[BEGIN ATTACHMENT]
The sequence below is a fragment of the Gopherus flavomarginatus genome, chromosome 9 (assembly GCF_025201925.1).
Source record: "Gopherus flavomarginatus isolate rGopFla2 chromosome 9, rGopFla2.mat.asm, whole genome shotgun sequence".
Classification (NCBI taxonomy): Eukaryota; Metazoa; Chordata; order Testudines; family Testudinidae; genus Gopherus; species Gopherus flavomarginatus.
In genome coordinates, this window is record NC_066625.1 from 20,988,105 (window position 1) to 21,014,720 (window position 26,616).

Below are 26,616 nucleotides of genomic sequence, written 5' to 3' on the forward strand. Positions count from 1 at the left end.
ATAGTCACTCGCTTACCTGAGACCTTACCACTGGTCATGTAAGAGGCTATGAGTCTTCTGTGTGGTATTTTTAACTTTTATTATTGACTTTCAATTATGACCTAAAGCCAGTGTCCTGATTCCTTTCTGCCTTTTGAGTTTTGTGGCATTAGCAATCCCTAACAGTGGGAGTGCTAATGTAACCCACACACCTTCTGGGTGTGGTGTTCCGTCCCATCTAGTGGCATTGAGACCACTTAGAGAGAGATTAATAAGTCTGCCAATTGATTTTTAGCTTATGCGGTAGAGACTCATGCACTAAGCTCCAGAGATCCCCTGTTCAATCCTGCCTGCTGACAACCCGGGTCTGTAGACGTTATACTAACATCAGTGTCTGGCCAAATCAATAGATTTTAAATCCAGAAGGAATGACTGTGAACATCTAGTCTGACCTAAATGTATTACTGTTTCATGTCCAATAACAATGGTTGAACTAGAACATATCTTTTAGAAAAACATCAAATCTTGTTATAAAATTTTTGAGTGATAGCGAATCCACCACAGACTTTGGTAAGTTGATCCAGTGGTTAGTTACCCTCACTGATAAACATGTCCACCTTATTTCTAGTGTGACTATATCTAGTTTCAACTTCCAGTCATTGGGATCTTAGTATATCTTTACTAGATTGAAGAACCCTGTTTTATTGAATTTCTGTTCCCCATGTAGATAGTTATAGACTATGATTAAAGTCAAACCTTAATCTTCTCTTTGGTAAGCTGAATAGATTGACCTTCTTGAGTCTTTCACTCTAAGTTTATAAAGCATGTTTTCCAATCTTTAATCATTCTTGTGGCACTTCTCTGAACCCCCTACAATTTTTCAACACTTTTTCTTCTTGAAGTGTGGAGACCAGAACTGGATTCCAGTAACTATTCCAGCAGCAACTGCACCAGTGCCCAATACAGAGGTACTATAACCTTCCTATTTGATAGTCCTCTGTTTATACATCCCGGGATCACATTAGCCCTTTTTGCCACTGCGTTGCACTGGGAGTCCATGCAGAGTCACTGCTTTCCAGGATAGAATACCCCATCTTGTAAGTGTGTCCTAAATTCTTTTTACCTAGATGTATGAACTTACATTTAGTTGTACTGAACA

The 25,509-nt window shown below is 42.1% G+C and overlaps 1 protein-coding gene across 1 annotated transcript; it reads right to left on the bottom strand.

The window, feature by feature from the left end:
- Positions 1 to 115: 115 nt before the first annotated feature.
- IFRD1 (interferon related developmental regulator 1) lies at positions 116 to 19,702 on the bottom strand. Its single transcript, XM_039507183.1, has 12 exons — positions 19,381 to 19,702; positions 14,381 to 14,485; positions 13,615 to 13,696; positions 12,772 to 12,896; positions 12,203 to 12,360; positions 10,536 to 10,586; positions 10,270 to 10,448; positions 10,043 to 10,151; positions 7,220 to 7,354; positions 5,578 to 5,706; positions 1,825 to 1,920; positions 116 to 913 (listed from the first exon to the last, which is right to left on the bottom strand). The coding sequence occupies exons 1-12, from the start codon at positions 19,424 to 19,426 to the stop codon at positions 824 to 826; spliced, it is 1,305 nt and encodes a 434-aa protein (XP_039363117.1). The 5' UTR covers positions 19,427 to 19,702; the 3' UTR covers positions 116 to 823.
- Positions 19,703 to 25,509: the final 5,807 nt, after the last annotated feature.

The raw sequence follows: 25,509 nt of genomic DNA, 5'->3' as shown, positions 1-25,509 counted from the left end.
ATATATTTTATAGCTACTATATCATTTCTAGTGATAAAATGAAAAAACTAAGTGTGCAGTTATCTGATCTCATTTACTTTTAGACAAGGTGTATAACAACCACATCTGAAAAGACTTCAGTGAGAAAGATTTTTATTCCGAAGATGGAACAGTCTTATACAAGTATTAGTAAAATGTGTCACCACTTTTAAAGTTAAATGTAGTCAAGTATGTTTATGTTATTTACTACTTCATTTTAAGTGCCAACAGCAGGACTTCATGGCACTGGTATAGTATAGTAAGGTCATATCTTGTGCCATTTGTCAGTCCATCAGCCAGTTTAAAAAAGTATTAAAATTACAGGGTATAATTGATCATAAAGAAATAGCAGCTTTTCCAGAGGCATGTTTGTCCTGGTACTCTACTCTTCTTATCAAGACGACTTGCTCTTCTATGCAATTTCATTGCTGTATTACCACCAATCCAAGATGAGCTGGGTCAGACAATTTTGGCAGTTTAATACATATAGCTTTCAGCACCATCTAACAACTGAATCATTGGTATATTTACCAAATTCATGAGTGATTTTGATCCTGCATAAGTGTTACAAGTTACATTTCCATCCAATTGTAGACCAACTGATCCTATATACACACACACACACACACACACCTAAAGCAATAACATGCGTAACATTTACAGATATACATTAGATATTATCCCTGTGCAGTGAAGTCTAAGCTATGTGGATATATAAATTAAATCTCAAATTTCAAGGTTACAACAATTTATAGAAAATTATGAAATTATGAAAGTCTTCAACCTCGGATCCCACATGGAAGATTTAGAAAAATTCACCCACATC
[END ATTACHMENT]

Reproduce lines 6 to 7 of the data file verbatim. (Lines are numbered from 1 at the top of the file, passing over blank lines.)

ATAGTCACTCGCTTACCTGAGACCTTACCACTGGTCATGTAAGAGGCTATGAGTCTTCTGTGTGGTATTTTTAACTTTTATTATTGACTTTCAATTATGACCTAAAGCCAGTGTCCTGATTCCTTTCTGCCTTTTGAGTTTTGTGGCATTAGCAATCCCTAACAGTGGGAGTGCTAATGTAACCCACACACCTTCTGGGTGTGGTGTTCCGTCCCATCTAGTGGCATTGAGACCACTTAGAGAGAGATTAATAAGTCTGCCAATTGATTTTTAGCTTATGCGGTAGAGACTCATGCACTAAGCTCCAGAGATCCCCTGTTCAATCCTGCCTGCTGACAACCCGGGTCTGTAGACGTTATACTAACATCAGTGTCTGGCCAAATCAATAGATTTTAAATCCAGAAGGAATGACTGTGAACATCTAGTCTGACCTAAATGTATTACTGTTTCATGTCCAATAACAATGGTTGAACTAGAACATATCTTTTAGAAAAACATCAAATCTTGTTATAAAATTTTTGAGTGATAGCGAATCCACCACAGACTTTGGTAAGTTGATCCAGTGGTTAGTTACCCTCACTGATAAACATGTCCACCTTATTTCTAGTGTGACTATATCTAGTTTCAACTTCCAGTCATTGGGATCTTAGTATATCTTTACTAGATTGAAGAACCCTGTTTTATTGAATTTCTGTTCCCCATGTAGATAGTTATAGACTATGATTAAAGTCAAACCTTAATCTTCTCTTTGGTAAGCTGAATAGATTGACCTTCTTGAGTCTTTCACTCTAAGTTTATAAAGCATGTTTTCCAATCTTTAATCATTCTTGTGGCACTTCTCTGAACCCCCTACAATTTTTCAACACTTTTTCTTCTTGAAGTGTGGAGACCAGAACTGGATTCCAGTAACTATTCCAGCAGCAACTGCACCAGTGCCCAATACAGAGGTACTATAACCTTCCTATTTGATAGTCCTCTGTTTATACATCCCGGGATCACATTAGCCCTTTTTGCCACTGCGTTGCACTGGGAGTCCATGCAGAGTCACTGCTTTCCAGGATAGAATACCCCATCTTGTAAGTGTGTCCTAAATTCTTTTTACCTAGATGTATGAACTTACATTTAGTTGTACTGAACA

The 25,509-nt window shown below is 42.1% G+C and overlaps 1 protein-coding gene across 1 annotated transcript; it reads right to left on the bottom strand.